A privacy watchdog group on Tuesday ripped the latest draft of the Bush administrations anti-terror bill as vague and warned that the broad powers it grants the law enforcement community could lead to another Watergate.
Officials from the Center for Democracy and Technology said the bill gives the government and law enforcement officials too much flexibility in monitoring computer and other electronic communications and provides far too broad a definition of terrorism.
The bill is just one of several making their way through the House of Representatives and Senate. One of the other proposed measures, drafted by the House Judiciary Committee, is supposed to represent a compromise after privacy advocates and civil rights groups complained about the sweeping nature of the powers being granted to the intelligence and law enforcement communities.
A separate bill drafted by the Department of Justice is in the Senate Judiciary Committee.
But it is the administrations proposal that is drawing the most flak, despite some efforts to soften its language.
"The changes are relatively small, and some very major issues remain to be solved before it can be said that this isnt opening the Internet up to surveillance," said Jerry Berman, executive director of the CDT, based in Washington. "The dangers of getting it wrong are significantly high in such a process. The normal processes are not taking place."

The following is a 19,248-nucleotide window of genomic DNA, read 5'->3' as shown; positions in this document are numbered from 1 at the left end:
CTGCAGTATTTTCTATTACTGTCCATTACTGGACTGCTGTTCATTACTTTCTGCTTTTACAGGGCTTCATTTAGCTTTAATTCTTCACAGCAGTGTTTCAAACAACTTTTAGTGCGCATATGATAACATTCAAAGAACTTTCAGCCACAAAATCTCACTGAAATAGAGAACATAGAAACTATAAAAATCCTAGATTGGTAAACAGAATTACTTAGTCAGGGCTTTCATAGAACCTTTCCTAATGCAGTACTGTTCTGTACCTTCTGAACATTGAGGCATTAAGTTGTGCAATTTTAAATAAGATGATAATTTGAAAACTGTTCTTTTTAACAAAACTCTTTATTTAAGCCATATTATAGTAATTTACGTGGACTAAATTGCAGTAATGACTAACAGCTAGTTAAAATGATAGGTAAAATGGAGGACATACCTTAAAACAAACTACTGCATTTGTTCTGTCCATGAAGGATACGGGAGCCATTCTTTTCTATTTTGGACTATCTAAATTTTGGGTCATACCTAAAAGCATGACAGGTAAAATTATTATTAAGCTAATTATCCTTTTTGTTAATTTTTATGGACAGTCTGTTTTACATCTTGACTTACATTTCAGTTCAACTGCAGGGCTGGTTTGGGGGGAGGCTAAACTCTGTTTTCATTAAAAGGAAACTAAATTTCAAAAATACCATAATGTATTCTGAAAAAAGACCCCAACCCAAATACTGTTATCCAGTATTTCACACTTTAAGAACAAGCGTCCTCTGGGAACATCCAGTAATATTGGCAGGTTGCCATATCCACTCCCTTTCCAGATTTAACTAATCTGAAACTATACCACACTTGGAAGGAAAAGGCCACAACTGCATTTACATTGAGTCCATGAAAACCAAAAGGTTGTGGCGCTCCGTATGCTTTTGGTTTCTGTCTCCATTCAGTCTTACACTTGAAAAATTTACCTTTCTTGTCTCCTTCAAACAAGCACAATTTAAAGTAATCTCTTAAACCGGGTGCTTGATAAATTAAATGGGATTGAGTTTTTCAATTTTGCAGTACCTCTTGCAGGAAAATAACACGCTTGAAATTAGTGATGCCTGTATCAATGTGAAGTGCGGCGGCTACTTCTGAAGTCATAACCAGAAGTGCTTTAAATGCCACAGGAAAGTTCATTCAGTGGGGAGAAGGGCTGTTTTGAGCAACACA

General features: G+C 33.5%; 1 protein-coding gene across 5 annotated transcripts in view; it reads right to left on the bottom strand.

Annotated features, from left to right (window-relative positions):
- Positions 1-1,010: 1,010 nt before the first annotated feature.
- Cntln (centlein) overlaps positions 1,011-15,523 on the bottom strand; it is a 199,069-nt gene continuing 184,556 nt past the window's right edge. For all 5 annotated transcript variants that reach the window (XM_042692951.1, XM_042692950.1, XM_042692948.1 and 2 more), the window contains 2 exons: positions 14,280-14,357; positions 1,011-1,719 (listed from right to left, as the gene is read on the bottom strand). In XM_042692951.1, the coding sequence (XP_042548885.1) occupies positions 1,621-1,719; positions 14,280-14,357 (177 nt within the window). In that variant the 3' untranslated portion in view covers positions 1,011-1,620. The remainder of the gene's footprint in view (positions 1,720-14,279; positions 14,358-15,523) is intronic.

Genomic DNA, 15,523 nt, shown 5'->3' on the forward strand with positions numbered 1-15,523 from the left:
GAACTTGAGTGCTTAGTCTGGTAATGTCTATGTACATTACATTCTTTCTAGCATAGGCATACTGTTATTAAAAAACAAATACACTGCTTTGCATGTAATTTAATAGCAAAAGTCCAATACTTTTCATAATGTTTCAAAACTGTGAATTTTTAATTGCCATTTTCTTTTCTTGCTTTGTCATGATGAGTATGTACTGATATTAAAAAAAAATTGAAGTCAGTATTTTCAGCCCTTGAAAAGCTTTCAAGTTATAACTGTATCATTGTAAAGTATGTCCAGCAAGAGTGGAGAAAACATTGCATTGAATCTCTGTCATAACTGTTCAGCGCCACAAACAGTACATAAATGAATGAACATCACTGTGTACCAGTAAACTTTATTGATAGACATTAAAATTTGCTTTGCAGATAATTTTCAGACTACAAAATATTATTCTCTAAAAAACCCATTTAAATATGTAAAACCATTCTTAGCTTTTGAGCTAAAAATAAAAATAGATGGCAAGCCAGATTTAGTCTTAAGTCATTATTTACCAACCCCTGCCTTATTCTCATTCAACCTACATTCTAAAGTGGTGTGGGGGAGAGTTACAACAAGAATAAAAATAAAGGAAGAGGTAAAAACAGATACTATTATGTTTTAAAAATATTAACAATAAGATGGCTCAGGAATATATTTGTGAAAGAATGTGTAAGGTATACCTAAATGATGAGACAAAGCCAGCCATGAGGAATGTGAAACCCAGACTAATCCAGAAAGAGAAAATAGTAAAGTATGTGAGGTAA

The CDTs main criticism of the bill is that it makes little distinction between intelligence agencies and police agencies as far as the new wiretap provision goes. The group is concerned that the FBI and other agencies would be able to apply for a wiretap on a U.S. citizen under foreign intelligence rules.
"This mingling of intelligence and law enforcement will lead to a slide … and people could use these vague authorizations for secret intelligence and it could get seriously out of hand," said Berman, who is set to testify before the Senate Judiciary Committee on Wednesday.